Emma is mum to Matthew, a young adult with Dravet syndrome, and Alice. Matthew is now 21 years old, but due to the brain damage associated with many years of his early years with seizures and ineffective medication, he has a developmental age of around 12 to 15 months. Emma started planning for Matthew’s transition into adult services when he reached the age of 16. Although Emma eventually achieved Matthew’s plan in full, the transition process was anything but easy, and she needed to fight every step of the way.
Matthew’s transition plan including four main goals: remain living at home with his family, deputyship for Emma, a suitable day centre and special needs college that provided all the therapies Matthew needed to keep him healthy, happy and well-cared for, and extra care within the home via Direct Payments.
Achieving each of these goals brought different challenges.
“Getting agreement for Matthew to remain living at home with his family was relatively straightforward,” said Emma. “Everyone involved agreed that this was in his best interests. It is also the most cost effective option for the local authority as equivalent full-time residential care would work out at approximately £3,000 per week.”
Becoming Matthew’s Deputy was more complicated. Emma needed to apply to the Court of Protection and prove that she was the best person to advocate for Matthew and represent his interest. “The forms are unbelievable and a minefield to work through,” she added. “You can employ solicitors to do it for you but it’s really expensive. I did it myself and it was a lot of work – downloading and completing forms, copying papers, sending questions and answers to and from the court. However, it is absolutely worth it for peace of mind, the thoughts of responsibility for my son being with the local authority and not me once he turned 18 was just too hideous for me to even contemplate.”
The next challenge was to find suitable day placements for Matthew which included a special needs college for term time and a day centre for the holidays. Emma was unhappy with the choices of special needs colleges recommended by social services and all local day centres were shutting down. She investigated options herself, including a special needs day centre that was outside her county but only a 45-minute drive from home. “We needed a college and a day centre that could keep Matthew healthy and mobile as well as cared for, stimulated and happy,” she explained. “The places I found were not on the recommended lists by social services, although they were known to them. I stuck to my guns and listed out all the reasons why these were the most suitable option, such as the positive benefits to Matthew’s quality of life, which is recognised by social services as an important consideration.”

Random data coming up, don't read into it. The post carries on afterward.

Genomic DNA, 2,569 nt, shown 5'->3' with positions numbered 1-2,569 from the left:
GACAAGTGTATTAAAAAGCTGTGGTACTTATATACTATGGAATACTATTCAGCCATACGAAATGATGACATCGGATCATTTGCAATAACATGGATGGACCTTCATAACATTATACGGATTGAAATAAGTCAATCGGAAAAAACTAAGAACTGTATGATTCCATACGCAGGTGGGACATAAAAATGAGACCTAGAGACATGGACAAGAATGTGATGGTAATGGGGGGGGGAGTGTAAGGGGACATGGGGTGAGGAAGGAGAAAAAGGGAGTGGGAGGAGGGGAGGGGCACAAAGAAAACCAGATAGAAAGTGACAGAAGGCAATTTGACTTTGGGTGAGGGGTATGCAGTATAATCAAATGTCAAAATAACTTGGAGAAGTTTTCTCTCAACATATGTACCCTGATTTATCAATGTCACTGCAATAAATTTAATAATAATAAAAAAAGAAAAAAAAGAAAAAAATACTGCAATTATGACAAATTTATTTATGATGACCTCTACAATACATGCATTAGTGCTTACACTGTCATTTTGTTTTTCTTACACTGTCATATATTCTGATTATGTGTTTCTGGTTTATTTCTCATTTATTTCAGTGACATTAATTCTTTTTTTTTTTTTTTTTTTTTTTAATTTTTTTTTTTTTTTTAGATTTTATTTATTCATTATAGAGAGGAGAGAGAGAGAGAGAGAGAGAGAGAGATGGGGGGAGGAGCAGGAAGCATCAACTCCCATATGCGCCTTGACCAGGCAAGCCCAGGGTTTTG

Last but not least, Emma needed to secure extra care within the home through Direct Payments, which meant working out a Personal Budget that would allow her to manage and pay for the extra care. “Never underestimate what you need in terms of extra care at home as the budget you apply for will be cut”, she advised. “When you list out the hours that you need, include going to work (it is a parent’s human right to go to work once a child reaches 18), holidays, sick days and overnights. I included two full nights’ sleep per week plus at least one weekend per month and six weeks full weeks of cover per year to allow for holidays and my work commitments which take me away from home.”
In putting Matthew’s transition plan in place, Emma and the family went through a number of assessments, including Health Care, Social Care, Carers’ and Young Carer’s assessments, in order to determine the level of support needed and which part of the local authority should fund this. “Be prepared to be asked the same things time and time again”, she said. “There’s no getting around it. Again, doing your research helps. Read their pamphlets and quote these back at them, emphasizing that all decisions need to be in the best interests of the young adult.”
Eventually the family was assigned an excellent Social Worker who was very helpful. “We went to the panel with our plan of what we needed”, continued Emma. “We made our case and got everything we asked for, with payments funded by Social Care.”
Every family’s experience of transition will be different, because every young adult with Dravet syndrome is different. For parents who may be about to go through transition, Emma noted, “The best advice I can give is to invest plenty of time in your research. Talk to other parents and professionals, but don’t rely on advice – find out for yourself and make your own plan. Make a list of what you need and cost everything out. The cost of residential care is a useful comparator because this is much more expensive than home care. You’ll need to be prepared to have a lot of arguments on the way but stick to your plan. If you know your stuff you can get what you and your family needs.”